Sojourner’s Truth

March 20th, 2015

build your confidenceI’m not man enough, says one trans male client. I question my masculinity, says another cis male client. Am I as much of a woman as a cis woman?, asks a trans female client. Why doesn’t my life matter?, asks an African American cis male client. Questions like these pop up with much regularity in my work. People questioning their authenticity because cultural “norms” and life experiences make them feel out of place, invalidated, and just plain crappy about themselves.

Sojourner Truth asked a similar question while addressing the Women’s Convention in Akron, Ohio in 1851. She asked the audience, “Ain’t I a woman?” She was standing up for herself and others; claiming her status and experience, even in a culture that wanted to diminish her womanhood – especially since she was black. While she was speaking of a very specific experience, I think that her message is relevant today in many different ways. Some trans men and women question the authenticity of their gender because they weren’t “born a male or female”. Some African Americans question their value to the greater society, especially in the wake of police brutality and attacks on voting rights. Some men feel like they are less male – less masculine – if they are sensitive, if their feelings get hurt, if they show sadness and tears.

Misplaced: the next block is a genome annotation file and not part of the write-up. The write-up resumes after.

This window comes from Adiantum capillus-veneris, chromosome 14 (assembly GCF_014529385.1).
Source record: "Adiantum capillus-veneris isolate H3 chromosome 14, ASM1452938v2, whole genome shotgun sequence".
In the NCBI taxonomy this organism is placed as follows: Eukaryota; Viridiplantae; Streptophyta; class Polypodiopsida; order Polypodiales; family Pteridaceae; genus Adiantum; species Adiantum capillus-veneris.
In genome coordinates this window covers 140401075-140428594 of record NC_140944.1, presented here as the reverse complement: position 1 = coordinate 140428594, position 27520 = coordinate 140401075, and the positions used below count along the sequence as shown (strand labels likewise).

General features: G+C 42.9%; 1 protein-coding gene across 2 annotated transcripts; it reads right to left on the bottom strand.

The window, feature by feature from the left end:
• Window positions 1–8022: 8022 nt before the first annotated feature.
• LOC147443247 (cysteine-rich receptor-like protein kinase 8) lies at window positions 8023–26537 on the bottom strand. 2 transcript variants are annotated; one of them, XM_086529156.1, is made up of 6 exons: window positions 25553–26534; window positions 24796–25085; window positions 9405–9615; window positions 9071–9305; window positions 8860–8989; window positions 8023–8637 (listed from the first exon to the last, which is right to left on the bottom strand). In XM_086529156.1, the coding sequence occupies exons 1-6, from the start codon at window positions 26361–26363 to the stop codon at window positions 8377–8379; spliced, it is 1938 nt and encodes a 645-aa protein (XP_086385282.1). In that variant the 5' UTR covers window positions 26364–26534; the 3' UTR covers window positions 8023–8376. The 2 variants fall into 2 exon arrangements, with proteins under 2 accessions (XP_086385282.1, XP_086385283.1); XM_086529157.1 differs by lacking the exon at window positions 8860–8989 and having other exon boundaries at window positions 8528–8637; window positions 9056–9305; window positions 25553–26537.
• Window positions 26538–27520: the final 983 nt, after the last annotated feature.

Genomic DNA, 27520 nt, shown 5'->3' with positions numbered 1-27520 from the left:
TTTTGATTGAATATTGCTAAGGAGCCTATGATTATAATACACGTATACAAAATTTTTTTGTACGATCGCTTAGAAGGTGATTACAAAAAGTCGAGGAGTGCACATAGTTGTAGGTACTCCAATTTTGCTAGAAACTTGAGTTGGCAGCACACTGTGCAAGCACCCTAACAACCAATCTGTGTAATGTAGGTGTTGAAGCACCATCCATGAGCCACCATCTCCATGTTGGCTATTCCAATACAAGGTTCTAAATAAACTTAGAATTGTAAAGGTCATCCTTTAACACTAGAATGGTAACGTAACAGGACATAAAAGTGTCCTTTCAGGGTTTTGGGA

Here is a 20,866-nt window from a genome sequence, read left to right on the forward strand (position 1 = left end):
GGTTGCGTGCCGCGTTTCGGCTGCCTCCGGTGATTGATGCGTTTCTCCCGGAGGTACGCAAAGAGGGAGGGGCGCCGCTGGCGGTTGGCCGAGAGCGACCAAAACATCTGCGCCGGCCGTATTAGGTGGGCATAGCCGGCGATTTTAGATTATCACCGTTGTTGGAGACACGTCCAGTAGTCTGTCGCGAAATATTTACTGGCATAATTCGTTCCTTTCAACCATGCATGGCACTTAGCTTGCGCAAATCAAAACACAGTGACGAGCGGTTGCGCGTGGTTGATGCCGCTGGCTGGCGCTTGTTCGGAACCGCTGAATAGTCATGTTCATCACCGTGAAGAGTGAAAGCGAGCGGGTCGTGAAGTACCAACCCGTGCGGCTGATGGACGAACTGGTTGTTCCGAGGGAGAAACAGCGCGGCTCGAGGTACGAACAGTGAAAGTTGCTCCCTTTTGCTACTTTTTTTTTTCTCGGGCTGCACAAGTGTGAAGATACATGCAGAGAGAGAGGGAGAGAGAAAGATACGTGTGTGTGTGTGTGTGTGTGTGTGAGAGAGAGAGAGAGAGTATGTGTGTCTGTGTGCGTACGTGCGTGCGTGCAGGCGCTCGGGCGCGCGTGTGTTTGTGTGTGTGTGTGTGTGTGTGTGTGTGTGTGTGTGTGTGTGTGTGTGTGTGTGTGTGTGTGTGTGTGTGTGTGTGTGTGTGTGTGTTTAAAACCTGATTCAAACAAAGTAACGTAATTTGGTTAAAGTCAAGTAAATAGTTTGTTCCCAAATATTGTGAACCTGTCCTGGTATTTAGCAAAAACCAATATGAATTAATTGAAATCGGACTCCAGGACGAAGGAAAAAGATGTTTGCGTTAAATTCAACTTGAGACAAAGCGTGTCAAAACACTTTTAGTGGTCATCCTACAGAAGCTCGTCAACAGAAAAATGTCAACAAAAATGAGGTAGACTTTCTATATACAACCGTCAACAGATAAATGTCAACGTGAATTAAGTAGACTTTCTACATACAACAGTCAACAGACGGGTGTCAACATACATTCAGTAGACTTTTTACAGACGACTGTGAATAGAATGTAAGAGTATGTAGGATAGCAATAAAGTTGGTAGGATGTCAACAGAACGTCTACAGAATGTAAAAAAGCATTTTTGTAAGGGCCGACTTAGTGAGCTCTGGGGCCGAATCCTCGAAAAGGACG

These experiences are unfortunate and disheartening. But what can you do if you find a part of yourself thinking this way?  My first suggestion is that you approach yourself with understanding and compassion.  Hating who you are for feeling this way is usually not helpful. But having compassion and not placing self-blame can lay a good foundation for change. After that, there are many things you can do. Some folks find it helpful to speak out – claiming who they are and their experiences.  Activists find a lot of power in this…as do many folks who post on Facebook and Twitter. Others find it helpful to talk with friends, getting another perspective and opening one’s self for validation and affirmation.  If the feelings and thoughts are deep, talking with a therapist can be very helpful as well. Building and reinforcing a foundation of self-love and acceptance will also strengthen your confidence.  And once you have some confidence, you can more easily be who you are.  And with each step in expressing who you are, you become even more confident.  And you live into your true, authentic self.

If you want to build your confidence and are looking for a therapist in Dupont Circle, Washington, DC, contact Mike Giordano at 202-460-6384 or

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